Higher Yields, Smoke and True Crime

After a short reprieve the heat returns to most of Europe this week with temperatures hitting the forty degrees mark again. It’s not only the heat but the resulting drought that gives farmers headaches. This and more as always in the latest edition of the JollyCellarMaster:

Where there is Smoke there is Fire

 

Short Relief Only

Last week, I read an interesting round-up of the current situation for the local wine sector: while the extremely warm weather of late could lead to an excellent vintage for red varieties, the whites where in the border where the increasing nightly temperatures were threatening the much needed acidity in white grapes but it was still within acceptable limits. That was when we got some relief in the form of summer rains, which in turn caused headaches elsewhere when local rainstorms caused damage to streets and bridges. We saw a notable drop in temperatures though. Now, we seem to be back in hot water with a new heatwave around the corner.

 

Effects of the unusually warm weather this year in Bolzano/Alto Adige, Italy:

Taken on 30th July, this picture shows that veraison in Bolzano is already almost completed – two weeks earlier than the average, indicating another early harvest to come this year.

 

While the use of water has been restricted to an extent, drip irrigation is still possible and keeps the vineyards green, while the surrounding forest already shows signs of significant drought as can be seen at the centre of the picture I took last week.

 

Of course, this isn’t a problem limited to one region as most of Europe‘s wine region suffer. Only recently Italian government has declared a state of emergency in several regions and farming groups have highlighted a threat to food crops, with winemakers among those monitoring the situation closely.

In Spain, Portugal and France wildfires have been raging for weeks. Thousands have been evacuated from their homes by authorities in France and Spain. In Portugal, thousands of hectares have burned. And in Gironde, the prefecture of Bordeaux, more than 1,700 firefighters were deployed to tackle the flames.

While the areas affected are still fairly far off the traditional vineyards of Bordeaux and the battle against the flames appears to have turned the curve, people start to worry about the effect the smoke. California‘s recent history has provided for ample evidence, the verdict for the Bordelais is yet to come. Fingers crossed!

Higher Yields

Each year the French Comité Champagne (CIVC) faces the difficult task to evaluate the ongoing growing season and set a limit for the yields allowed that year. The CIVC is the trade association that represents the interests of independent Champagne producers and Champagne Houses. According to its website, its mandate is to promote the vines and wines of Champagne through a broad remit that includes: economic, technical and environmental development; continuous quality improvement; sector management; marketing and communications; and the promotion and protection of the Champagne AOC across the world. And part of that means setting yield limits that hav very significant economical consequences.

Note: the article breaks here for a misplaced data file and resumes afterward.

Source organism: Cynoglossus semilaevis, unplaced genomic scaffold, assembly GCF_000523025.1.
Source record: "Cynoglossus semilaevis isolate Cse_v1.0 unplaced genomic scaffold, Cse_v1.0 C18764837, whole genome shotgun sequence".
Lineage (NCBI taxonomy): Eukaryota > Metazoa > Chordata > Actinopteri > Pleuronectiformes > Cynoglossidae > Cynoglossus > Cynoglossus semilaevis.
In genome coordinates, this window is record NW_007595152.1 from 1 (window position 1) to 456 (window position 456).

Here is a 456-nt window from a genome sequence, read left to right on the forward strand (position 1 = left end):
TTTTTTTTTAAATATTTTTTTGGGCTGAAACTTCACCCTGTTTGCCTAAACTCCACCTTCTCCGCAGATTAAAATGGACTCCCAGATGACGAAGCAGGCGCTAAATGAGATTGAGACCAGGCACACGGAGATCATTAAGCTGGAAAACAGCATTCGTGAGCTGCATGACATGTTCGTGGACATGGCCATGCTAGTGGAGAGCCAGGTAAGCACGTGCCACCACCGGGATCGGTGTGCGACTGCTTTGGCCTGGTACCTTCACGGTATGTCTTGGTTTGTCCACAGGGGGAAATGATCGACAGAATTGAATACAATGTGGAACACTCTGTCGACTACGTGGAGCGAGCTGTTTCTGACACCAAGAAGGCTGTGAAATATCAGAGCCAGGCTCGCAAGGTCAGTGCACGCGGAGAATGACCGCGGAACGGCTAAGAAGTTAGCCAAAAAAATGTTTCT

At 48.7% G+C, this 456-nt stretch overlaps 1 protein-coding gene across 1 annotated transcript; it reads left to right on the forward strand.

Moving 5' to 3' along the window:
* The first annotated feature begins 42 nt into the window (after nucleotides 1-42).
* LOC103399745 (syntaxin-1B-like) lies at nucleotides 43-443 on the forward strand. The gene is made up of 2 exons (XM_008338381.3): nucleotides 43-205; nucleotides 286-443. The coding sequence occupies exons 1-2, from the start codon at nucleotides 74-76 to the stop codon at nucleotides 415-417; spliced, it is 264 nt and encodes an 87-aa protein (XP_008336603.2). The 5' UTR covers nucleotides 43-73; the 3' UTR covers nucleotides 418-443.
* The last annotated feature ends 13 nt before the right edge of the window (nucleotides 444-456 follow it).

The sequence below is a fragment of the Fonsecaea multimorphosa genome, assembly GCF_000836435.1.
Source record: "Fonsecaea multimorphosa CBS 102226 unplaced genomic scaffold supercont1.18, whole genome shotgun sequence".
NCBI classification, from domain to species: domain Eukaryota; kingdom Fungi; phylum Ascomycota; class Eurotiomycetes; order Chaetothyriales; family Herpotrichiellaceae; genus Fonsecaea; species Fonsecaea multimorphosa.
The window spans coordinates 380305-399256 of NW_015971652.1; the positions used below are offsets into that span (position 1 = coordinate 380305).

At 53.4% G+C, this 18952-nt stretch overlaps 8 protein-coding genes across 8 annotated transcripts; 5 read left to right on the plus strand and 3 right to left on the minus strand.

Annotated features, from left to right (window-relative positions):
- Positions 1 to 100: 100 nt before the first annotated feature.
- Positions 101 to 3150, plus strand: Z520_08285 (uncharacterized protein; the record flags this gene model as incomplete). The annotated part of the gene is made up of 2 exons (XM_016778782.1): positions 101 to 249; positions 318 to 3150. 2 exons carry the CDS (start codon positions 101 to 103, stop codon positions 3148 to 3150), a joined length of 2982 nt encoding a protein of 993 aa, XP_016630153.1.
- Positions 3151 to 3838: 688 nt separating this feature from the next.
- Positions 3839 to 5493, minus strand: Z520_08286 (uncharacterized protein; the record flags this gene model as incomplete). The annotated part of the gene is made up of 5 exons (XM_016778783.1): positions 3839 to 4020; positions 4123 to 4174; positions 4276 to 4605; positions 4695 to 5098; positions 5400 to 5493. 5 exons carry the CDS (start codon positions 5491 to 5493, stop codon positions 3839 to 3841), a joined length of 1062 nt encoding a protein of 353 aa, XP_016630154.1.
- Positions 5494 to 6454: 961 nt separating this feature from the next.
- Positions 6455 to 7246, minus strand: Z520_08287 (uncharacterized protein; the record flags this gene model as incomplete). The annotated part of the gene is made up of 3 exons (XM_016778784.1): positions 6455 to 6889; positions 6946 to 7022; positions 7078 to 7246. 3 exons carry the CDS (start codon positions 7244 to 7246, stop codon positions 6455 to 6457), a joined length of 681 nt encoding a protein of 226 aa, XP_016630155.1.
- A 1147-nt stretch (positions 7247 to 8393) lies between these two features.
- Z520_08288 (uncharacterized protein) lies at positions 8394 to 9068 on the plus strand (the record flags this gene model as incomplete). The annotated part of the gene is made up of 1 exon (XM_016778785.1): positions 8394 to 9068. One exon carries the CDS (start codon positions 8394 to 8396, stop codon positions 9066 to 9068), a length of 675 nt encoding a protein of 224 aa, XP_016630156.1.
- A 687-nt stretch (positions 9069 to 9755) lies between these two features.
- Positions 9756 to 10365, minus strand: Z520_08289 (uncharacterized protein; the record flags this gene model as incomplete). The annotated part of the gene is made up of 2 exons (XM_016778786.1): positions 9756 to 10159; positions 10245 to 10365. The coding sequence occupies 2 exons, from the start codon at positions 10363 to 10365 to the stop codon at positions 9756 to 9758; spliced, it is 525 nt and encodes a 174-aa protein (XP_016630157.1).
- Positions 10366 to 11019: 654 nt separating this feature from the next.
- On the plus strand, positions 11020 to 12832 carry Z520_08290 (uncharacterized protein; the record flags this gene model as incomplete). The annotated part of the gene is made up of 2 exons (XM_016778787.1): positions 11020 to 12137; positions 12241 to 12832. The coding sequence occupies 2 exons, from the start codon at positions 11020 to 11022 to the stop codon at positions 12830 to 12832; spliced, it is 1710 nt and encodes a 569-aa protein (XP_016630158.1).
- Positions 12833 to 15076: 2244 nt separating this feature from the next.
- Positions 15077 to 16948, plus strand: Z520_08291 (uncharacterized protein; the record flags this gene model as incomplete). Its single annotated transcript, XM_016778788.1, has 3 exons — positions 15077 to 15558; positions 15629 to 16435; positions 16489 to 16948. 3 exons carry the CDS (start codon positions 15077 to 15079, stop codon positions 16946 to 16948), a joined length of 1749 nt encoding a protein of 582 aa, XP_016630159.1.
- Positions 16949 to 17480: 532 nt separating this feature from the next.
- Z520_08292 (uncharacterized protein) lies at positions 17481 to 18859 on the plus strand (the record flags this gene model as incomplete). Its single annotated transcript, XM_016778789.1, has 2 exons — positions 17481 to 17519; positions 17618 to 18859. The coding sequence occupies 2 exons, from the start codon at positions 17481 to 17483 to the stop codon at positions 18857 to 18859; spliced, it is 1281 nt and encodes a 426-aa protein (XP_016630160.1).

Last week then, it reported that it set the maximum amount at 12,000 kg/ha. This means the maximum hectare yield is 2,000 kg/ha higher than last year and also the highest since 2007.

Additonally, as Meininger reports, the Executive Committee of the CIVC has also introduced a new instrument to regulate wine production, which will come into force from the 2022 vintage. As such, winemakers shall be granted a “credit for the delayed removal of reserve stocks” if the harvested grapes of a vintage plus the existing reserve of previous years were insufficient to reach the marketable yield set by the Comité. In other words, the winegrower can credit the deficit to a minus account with the Comité de Champagne, which will grant him a credit in this way. If he registers reserve surpluses in the following year, these are set off against the credit. Until now, this was not possible.

Despite its reputation and long history, Champagne traditionally has seen a lot og change over time, and only earlier this year the Syndicat Général des Vignerons de la Champagne (SGV), which represent about 99% of the region’s winegrowers has voted to introduce an additional vine-training system that permits more space between vines and as such results in a lower number of vines per hectare. A higher density is often considered to produce higher quality. Also, Champagne proudly talks of its tradition of artisanal production, but the changes also benefit greater mechanical working of the vineyards.  That’s one side. The other is that the effects of climate change are to be the primary reason for the modifications. A study commissioned by the SGV found that lower density vineyards would reduce greenhouse gas emissionsby 20-percent by allowing the use of better equipment. Again, I’d encourage you to build your own opinion, the decision to approve the changes has however already been taken by a vote last week anonymously. Who said the wine industry didn’t embrace change?

The Heist of the Century?